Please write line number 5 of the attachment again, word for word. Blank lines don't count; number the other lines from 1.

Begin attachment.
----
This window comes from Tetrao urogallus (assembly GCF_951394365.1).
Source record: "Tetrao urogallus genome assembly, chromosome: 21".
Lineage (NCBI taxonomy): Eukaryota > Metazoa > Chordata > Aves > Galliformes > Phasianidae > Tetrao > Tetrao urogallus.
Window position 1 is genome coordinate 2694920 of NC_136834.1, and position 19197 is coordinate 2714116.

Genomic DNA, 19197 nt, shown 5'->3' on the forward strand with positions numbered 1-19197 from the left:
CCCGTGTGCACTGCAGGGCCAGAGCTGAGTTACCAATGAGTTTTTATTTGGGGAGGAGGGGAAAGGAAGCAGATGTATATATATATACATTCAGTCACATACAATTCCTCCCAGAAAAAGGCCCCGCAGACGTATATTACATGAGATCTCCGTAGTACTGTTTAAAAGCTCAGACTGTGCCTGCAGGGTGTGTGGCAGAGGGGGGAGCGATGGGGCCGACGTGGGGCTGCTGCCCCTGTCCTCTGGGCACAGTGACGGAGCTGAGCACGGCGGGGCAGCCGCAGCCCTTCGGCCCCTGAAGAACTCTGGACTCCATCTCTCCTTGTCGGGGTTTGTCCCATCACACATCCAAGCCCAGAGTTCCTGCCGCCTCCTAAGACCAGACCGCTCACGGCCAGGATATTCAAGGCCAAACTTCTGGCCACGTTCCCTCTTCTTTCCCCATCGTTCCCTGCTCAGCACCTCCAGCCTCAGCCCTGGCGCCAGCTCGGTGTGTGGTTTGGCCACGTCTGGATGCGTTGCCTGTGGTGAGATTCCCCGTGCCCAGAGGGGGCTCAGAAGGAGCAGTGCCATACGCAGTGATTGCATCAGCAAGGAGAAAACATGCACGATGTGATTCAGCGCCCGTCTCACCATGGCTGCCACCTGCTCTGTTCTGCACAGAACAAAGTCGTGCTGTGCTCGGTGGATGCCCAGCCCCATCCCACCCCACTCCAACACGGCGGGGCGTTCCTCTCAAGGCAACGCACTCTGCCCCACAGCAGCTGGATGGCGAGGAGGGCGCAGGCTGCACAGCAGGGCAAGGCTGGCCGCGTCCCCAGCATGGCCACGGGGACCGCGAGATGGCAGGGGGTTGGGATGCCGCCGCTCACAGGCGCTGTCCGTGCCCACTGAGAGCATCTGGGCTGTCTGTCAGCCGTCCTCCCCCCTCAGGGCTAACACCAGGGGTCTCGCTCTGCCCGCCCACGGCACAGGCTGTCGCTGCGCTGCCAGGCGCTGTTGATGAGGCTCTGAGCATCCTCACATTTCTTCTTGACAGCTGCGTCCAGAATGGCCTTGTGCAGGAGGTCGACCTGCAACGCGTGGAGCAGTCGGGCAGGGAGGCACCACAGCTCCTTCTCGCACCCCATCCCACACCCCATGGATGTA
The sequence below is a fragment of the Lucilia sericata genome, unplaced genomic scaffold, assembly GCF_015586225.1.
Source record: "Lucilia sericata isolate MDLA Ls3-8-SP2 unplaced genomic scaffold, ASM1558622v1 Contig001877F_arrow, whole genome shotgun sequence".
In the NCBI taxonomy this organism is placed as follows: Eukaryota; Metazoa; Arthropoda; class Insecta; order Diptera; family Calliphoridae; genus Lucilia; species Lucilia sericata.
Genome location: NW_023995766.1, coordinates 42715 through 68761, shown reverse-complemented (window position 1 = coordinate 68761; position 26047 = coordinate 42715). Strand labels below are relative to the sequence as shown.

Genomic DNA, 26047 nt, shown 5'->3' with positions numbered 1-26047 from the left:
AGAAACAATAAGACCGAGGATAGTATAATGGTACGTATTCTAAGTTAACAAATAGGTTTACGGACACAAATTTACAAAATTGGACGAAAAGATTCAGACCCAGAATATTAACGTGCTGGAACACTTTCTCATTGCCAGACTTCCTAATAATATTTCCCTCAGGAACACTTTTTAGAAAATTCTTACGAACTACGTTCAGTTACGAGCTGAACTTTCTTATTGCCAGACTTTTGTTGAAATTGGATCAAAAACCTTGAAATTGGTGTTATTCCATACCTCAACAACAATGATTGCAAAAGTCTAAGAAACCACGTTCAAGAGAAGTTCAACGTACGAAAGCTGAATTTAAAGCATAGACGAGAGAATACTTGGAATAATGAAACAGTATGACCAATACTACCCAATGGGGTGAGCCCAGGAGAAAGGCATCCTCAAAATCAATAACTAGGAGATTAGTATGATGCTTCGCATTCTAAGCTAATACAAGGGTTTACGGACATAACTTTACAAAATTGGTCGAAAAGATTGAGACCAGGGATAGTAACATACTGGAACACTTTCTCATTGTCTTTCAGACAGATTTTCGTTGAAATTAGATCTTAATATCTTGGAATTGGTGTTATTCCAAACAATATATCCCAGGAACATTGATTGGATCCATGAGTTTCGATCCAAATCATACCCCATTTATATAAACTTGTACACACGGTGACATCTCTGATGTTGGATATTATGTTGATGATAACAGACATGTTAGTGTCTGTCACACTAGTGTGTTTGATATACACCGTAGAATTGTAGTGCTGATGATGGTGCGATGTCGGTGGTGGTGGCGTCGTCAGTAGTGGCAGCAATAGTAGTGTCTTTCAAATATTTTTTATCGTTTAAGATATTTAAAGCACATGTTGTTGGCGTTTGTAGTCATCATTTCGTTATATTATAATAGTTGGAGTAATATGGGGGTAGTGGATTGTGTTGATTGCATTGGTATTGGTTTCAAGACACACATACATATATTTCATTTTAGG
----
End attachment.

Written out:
Genomic DNA, 19197 nt, shown 5'->3' on the forward strand with positions numbered 1-19197 from the left: